Detroit has become the largest city in U.S. history to declare bankruptcy.   While a lower-circuit judge ruled it was invalid, it's just a few pieces of paper and a gavel away from happening as that judge had no authority or judicial power to stop it.

While ANY city going under is disturbing, Rick Manning writing for Americans for Limited Government's said Wednesday a financially terrifying idea is being proposed: Have the feds "bail out" the city:

"But fear not America, Flint, Michigan Democrat and freshman Representative Dan Kildee thinks he has a better idea than bankruptcy — let Uncle Ben Bernanke, the bail bondsman to out of control governments take on Detroit’s debt."

Despite the so-called success of the GM and Chrysler bailout by the feds, the city of Detroit remains in a steady decline. According to Manning, city officials agreed to public worker contracts and pensions that were unsustainable, raised taxes, and failed to keep up with infrastructure demands.

Did you know the Detroit Museum of Art had hundreds of millions of dollars in displays and treasures that could have been sold to raise much-needed revenue? That the city continued to pay hefty salaries and pensions to workers while money needed to fix broken street lights drained away? City officials watched dozens of businesses and hundreds of thousands of residents move away over the last five years without taking any action.

It now takes an average of at least 58 minutes in Detroit for a police response, even if the 911 call is about a shooting! Over half of the once-thriving city's population has moved away in the last two decades.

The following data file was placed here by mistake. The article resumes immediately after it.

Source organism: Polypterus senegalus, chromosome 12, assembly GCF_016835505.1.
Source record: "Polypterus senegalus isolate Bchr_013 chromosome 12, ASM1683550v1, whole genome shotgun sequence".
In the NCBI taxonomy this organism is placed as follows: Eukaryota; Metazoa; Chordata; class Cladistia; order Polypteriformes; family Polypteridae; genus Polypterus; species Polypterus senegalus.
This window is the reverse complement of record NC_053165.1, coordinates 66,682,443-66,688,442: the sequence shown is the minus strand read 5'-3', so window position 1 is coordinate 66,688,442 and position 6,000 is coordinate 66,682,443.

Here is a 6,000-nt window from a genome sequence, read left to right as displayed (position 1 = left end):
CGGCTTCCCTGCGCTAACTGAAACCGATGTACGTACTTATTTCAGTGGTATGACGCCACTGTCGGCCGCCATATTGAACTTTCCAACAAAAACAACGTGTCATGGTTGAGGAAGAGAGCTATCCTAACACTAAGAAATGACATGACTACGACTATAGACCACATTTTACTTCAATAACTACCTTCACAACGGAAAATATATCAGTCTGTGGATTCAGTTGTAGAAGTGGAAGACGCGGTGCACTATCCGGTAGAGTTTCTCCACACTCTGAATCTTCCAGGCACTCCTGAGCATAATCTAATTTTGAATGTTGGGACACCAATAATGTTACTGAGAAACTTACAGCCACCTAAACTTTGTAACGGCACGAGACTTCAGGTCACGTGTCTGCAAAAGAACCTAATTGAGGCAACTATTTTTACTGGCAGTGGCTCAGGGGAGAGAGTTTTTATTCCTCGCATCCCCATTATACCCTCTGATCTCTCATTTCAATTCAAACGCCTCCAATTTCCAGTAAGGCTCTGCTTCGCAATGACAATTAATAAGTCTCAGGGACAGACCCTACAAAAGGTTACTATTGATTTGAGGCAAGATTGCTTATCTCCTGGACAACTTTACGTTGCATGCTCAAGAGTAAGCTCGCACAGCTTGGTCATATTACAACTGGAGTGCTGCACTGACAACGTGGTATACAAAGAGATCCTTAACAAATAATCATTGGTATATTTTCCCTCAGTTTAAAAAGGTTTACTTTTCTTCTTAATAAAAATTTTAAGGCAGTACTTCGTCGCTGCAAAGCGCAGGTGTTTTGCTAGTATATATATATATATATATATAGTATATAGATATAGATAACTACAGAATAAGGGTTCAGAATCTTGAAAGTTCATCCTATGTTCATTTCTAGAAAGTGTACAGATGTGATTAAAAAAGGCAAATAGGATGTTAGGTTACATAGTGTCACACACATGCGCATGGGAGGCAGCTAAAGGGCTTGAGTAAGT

But the real danger here would be the precedent if the feds DO step in and assume the debt, says Manning:

But the real danger in Kildee’s request is the precedent it would set if the Federal Reserve actually turned its bond buying penchant toward municipal and state debt. According to the Cato Institute, state and local governments across the United States have $3 trillion in unfunded pension liabilities alone."
Already faced with staggering deficits caused by the current Administration's spending and stimulus plans, if the federal government set a precedent by taking on municipal debt it would get even worse. Plus, Manning argues, local and regional governments would undoubtedly begin to think they could spend money on whatever they want because the feds would bail them out. Manning finished his article with some very scary, and true words:

In the past election campaign, Obama proudly talked about how he “wouldn’t let Detroit go bankrupt” in taking credit for the auto manufacturers bailout that were actually done by George W. Bush, in the month before Obama became president.

Now, less than a year after the 2012 campaign blather, a city that has led the way in spending what it doesn’t have, promising what it cannot provide, and hoping that somehow the consequences of their policies could be avoided, is paying the piper.

What is scary is that hundreds of city and state governments are somewhere on the same path, and with more than $17 trillion in debt, our federal government is not far behind.

A scary realization that someday soon, we all may be Detroit."

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